IBM has scaled up its Nas gateway to enter the high-end market, and swapped from Windows on Intel chips to IBM AIX on PowerPC4.
Nas gateways are appliances that link a Nas with other network-based storage, including Sans, so users can access data from one storage pool.
The IBM TotalStorage Nas Gateway 500 supports over 200 terabytes of storage, 10 times that of IBM's current Windows-based Gateway 300, and is offering six times the throughput.
Daniel Sazbon, IBM's director for storage networking sales EMEA, told CRN: "It's a blazing new Nas gateway for Unix. For IBM it is breaking new ground in the enterprise."
Paul Evans, technical service manager at Sagitta Performance Systems, said attaching storage via a Nas gateway to a low-end Windows system was not cost-effective.
"If I have Windows now and buy a Windows Nas box as well, what's the saving? At the low-end it's price-driven," he said.
But he warned that IBM needs a strong offering to play in an established field, where Network Appliance (NetApps) in particular is entrenched.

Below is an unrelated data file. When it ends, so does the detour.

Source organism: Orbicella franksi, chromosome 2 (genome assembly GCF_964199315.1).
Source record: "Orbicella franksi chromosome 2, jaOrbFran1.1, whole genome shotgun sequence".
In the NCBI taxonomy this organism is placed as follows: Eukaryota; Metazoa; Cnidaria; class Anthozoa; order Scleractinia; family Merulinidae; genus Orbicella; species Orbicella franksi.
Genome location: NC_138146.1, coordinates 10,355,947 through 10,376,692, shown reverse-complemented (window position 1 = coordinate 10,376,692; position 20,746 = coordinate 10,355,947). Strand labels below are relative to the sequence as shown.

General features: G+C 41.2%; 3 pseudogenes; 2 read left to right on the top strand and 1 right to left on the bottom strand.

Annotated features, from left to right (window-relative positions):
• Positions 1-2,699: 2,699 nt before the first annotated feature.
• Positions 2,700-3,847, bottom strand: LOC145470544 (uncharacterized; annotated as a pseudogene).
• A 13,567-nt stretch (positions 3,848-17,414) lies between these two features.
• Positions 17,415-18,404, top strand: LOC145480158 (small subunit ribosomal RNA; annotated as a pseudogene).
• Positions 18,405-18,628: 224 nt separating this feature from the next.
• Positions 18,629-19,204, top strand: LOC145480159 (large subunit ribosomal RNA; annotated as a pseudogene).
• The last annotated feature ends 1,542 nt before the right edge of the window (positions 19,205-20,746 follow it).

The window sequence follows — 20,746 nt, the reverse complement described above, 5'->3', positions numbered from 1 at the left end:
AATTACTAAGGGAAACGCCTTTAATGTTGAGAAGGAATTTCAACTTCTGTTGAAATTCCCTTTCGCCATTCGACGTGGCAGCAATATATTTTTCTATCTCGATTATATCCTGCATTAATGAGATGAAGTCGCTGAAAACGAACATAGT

Sazbon agreed that EMC and NetApps are well-established. Tim Pitcher, NetApps' vice-president for northern Europe, said it was an inspired move.
"One of the biggest challenges is that enterprise data tends to be built in silos, and often on different platforms," he said.
"Using the gateway, you don't have to retrain staff. It saves money and adds flexibility."
Erez Ofer, EMC's vice president of technology strategy, said he was surprised that IBM had entered the high-end Nas gateway market.
"While you should never underestimate IBM, it will have a tough time. It is a new product that has its own issues. Customers will judge," he said.
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